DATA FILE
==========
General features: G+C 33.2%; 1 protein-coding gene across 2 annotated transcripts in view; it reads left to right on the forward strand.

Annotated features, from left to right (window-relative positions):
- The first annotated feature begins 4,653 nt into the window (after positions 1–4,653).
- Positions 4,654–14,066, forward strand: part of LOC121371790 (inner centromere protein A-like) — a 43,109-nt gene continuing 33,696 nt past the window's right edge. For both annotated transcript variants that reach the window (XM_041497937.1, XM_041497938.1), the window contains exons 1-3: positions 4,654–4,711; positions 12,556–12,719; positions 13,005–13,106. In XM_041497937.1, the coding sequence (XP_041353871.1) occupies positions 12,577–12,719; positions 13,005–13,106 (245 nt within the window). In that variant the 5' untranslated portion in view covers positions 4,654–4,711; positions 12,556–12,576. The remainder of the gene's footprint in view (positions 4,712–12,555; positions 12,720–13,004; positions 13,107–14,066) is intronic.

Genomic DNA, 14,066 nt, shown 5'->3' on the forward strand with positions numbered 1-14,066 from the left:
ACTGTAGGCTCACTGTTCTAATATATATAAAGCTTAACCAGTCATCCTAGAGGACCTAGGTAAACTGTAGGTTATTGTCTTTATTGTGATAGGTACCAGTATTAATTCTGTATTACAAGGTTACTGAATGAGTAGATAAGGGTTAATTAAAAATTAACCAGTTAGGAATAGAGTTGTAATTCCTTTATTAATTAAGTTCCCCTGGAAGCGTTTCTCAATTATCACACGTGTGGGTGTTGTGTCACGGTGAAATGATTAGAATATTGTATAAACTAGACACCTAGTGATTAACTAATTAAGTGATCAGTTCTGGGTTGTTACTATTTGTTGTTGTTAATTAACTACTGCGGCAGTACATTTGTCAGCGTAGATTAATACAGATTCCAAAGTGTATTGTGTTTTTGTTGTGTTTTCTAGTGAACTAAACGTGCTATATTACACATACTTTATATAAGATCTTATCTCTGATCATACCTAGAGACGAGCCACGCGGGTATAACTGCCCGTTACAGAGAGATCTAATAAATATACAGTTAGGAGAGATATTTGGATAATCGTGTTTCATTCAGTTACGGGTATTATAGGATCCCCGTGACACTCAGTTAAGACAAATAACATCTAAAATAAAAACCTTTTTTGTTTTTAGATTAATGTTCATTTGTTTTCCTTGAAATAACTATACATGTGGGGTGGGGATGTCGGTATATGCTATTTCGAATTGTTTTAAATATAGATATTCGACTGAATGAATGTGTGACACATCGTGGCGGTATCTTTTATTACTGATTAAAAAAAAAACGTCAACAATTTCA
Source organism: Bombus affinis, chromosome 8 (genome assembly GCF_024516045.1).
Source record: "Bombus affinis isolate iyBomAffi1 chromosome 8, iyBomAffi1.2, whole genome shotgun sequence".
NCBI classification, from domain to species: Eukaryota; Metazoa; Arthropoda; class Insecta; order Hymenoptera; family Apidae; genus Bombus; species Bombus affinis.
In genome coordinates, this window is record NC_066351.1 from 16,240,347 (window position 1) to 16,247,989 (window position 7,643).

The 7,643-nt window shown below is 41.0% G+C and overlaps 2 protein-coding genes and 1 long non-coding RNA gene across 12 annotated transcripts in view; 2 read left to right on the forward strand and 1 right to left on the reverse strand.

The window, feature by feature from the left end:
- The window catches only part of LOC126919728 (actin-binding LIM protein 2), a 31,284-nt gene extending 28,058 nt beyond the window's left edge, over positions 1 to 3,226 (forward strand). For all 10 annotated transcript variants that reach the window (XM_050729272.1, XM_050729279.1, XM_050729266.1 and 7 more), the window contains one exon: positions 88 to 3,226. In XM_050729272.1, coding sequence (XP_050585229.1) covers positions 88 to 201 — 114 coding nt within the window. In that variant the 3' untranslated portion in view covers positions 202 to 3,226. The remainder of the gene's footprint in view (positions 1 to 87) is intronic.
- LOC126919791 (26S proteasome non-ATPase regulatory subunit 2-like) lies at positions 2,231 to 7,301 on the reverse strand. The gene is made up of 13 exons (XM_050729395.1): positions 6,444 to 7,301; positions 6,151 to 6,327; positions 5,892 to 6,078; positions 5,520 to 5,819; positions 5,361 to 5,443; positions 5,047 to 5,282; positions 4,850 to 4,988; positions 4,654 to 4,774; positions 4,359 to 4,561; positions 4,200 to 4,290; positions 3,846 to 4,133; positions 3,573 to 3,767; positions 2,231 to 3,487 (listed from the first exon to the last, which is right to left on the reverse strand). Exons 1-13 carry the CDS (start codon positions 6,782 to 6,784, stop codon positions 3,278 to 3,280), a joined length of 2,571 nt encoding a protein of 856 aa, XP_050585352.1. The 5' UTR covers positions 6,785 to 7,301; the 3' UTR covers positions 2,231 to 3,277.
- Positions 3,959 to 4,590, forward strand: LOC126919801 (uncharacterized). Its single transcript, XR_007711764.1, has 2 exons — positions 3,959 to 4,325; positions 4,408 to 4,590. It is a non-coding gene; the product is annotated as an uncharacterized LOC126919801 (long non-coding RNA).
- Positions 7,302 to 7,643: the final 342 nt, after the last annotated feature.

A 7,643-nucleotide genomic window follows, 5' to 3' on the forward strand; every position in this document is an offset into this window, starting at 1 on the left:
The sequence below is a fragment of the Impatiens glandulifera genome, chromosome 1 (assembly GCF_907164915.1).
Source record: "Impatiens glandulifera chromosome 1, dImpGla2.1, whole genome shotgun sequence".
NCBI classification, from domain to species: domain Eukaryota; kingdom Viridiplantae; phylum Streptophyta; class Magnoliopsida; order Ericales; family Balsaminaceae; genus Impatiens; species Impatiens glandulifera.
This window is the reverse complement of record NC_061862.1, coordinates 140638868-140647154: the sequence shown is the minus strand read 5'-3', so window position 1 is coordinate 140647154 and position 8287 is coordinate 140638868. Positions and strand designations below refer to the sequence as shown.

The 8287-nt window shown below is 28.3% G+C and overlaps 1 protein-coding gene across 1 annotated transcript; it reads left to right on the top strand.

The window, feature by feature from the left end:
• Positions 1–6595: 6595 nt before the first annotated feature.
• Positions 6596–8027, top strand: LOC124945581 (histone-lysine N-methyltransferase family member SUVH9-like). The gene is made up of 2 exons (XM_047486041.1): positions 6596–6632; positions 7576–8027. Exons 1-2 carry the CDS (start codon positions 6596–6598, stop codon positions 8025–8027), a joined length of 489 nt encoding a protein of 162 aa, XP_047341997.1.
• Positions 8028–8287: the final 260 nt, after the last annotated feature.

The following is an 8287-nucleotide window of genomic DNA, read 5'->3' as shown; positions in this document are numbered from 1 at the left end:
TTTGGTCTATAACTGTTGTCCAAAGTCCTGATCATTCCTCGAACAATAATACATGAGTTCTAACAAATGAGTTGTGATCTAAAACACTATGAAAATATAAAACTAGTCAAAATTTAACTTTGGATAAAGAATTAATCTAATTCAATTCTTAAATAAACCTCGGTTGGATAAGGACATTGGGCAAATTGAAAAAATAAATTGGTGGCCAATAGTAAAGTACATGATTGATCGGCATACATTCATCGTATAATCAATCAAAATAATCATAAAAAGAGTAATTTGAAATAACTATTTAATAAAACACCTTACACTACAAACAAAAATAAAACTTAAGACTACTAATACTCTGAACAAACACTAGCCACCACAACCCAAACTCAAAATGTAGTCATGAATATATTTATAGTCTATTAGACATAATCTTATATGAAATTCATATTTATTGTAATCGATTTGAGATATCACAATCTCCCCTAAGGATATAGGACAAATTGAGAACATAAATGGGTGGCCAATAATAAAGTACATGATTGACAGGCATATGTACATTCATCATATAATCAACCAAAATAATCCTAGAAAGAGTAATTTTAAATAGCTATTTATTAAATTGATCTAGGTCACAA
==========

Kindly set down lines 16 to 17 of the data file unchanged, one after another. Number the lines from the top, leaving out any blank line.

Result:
- Positions 7,302 to 7,643: the final 342 nt, after the last annotated feature.

A 7,643-nucleotide genomic window follows, 5' to 3' on the forward strand; every position in this document is an offset into this window, starting at 1 on the left: